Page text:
- The Washington Times - Monday, April 27, 2009

NEW YORK

The biggest difference between the Washington Nationals being in the middle of the NL East and being where they are is not because of scandals involving Dominican teenagers or spats involving Little League appearances.

It’s also not because of the tone manager Manny Acta is or isn’t setting for his players. Quite simply and concretely, it’s because the Nationals have been in multiple situations where they could have taken a lead or broken a game open and missed their chance.

Whatever issues the Nationals have had during a 4-13 start following a tumultuous spring, the one that has come up over and over again is their poor situational hitting - their inability to build at-bats with men on base that either move runners over or drive them in.

For an offense already generating more production in almost every major area than last year’s limp attack, situational hitting continues to be the biggest reason the Nationals struggle to win games.

Through Saturday’s games, they were tied for sixth in the National League in hits, fifth in batting average and fourth in on-base percentage. Even the most sophisticated stats show the Nationals’ offense should have salted away more games than it has.

Their Pythagorean expectation, which uses run differential in a formula to calculate a team’s expected win-loss record, says the Nationals should have been 6-10 through Saturday.

Runs created a game, a stat that weighs the collective offensive contributions of a player to measure how many runs that player would generate given 27 outs, has the Nationals averaging 5.2 runs a game this year. That’s about the same output the 2008 Phillies generated on their run to capturing the World Series.

Those types of stats don’t take into account runs or RBI. That means they don’t entirely quantify the most basic act of scoring a run, the one the Nationals have been failing at all season - coming to the plate with a man in scoring position in a key situation and delivering.

They finally broke through with some clutch hitting in Sunday’s 8-1 win over the Mets, going 5-for-12 with runners in scoring position and driving in four runs with two outs.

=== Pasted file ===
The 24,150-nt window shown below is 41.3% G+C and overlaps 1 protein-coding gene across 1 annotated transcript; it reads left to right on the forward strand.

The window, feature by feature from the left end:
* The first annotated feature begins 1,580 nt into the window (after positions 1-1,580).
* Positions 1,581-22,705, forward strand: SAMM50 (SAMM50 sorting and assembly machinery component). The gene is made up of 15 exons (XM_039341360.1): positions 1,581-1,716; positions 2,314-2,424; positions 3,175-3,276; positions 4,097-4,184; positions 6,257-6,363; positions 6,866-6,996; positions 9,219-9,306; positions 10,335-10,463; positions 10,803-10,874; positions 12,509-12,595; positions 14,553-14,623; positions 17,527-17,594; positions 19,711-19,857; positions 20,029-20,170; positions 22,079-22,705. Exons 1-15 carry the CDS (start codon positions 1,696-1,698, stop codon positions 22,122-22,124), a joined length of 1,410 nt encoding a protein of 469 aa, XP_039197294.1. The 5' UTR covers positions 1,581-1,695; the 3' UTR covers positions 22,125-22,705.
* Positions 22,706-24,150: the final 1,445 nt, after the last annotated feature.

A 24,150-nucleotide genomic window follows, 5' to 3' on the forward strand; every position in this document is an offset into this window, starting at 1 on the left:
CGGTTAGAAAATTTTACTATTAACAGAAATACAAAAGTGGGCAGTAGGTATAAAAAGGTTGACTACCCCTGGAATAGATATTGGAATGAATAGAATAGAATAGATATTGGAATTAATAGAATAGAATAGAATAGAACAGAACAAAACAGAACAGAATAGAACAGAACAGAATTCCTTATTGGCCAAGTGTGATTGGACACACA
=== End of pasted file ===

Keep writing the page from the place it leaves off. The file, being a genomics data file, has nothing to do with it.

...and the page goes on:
But even with that, Washington was hitting just .242 with runners in scoring position. In 27 at-bats with the bases loaded, the team was hitting .148 and had driven in just nine runs.

Then there are the situations like the one in the sixth inning Friday night. With the Nationals trailing 2-1 and runners on first and second with no outs, Elijah Dukes and Austin Kearns both struck out against Johan Santana. That left the runners exactly where they were and eliminated any opportunity for Jesus Flores to make a productive out and move them into better position.

“The team has done a great job getting in scoring situations,” hitting coach Rick Eckstein said. “We haven’t done a very good job knocking those runners in. In those situations, there’s several things that you can look at. One is getting a good pitch to hit, not expanding [the zone] or trying to do too much.

Eckstein has a hitting theory he calls “the 80 percent rule,” one he suggests might partially explain why the Nationals aren’t coming through.

Basically, the idea is that a hitter swinging 80 percent as hard as he can will be able to hit any ball hard enough to generate offense, without being susceptible to the same kinds of problems that come with overswinging.

“You don’t have to swing the bat at 100 percent max effort to get the ball to do what you want to do,” Eckstein said. “Sometimes when you try to swing max effort, you try to hit the ball too far out front, you see it and you go for it. You get a little ahead of yourself.”

Acta, though, doesn’t buy pressure as an excuse.

“That’s a personal issue,” Acta said. “I’ve always said, in my three years that I’ve been here, that you shouldn’t put pressure on yourself playing for this ballclub because we’re not even expected to win. The only people that expect us to win is ourselves. We’re playing in half-empty stadiums, except when you come over here [to New York]. I think everybody just needs to be themselves and do what they can do.”

The lack of clutch hitting hasn’t been the Nationals’ only problem. But if it went away, you probably would hear a lot less about the other ones.

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